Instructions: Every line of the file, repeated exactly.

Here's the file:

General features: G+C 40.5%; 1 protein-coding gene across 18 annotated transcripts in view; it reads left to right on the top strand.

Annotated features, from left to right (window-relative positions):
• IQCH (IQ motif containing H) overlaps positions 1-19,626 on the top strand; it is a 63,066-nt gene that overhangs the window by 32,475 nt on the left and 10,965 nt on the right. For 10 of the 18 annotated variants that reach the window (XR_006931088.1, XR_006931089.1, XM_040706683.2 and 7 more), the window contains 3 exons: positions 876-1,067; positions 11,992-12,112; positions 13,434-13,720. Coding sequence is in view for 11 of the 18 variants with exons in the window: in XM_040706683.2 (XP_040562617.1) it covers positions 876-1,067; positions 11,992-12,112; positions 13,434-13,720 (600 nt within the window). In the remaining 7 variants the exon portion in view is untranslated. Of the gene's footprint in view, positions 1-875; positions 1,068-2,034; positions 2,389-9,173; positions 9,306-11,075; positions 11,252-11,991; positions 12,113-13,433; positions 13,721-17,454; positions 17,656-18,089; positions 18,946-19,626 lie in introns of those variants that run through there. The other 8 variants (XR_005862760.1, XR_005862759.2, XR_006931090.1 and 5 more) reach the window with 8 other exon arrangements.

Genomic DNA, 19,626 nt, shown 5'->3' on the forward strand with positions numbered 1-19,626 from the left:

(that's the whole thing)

General features: G+C 40.5%; 1 protein-coding gene across 18 annotated transcripts in view; it reads left to right on the top strand.

Annotated features, from left to right (window-relative positions):
• IQCH (IQ motif containing H) overlaps positions 1-19,626 on the top strand; it is a 63,066-nt gene that overhangs the window by 32,475 nt on the left and 10,965 nt on the right. For 10 of the 18 annotated variants that reach the window (XR_006931088.1, XR_006931089.1, XM_040706683.2 and 7 more), the window contains 3 exons: positions 876-1,067; positions 11,992-12,112; positions 13,434-13,720. Coding sequence is in view for 11 of the 18 variants with exons in the window: in XM_040706683.2 (XP_040562617.1) it covers positions 876-1,067; positions 11,992-12,112; positions 13,434-13,720 (600 nt within the window). In the remaining 7 variants the exon portion in view is untranslated. Of the gene's footprint in view, positions 1-875; positions 1,068-2,034; positions 2,389-9,173; positions 9,306-11,075; positions 11,252-11,991; positions 12,113-13,433; positions 13,721-17,454; positions 17,656-18,089; positions 18,946-19,626 lie in introns of those variants that run through there. The other 8 variants (XR_005862760.1, XR_005862759.2, XR_006931090.1 and 5 more) reach the window with 8 other exon arrangements.

Genomic DNA, 19,626 nt, shown 5'->3' on the forward strand with positions numbered 1-19,626 from the left: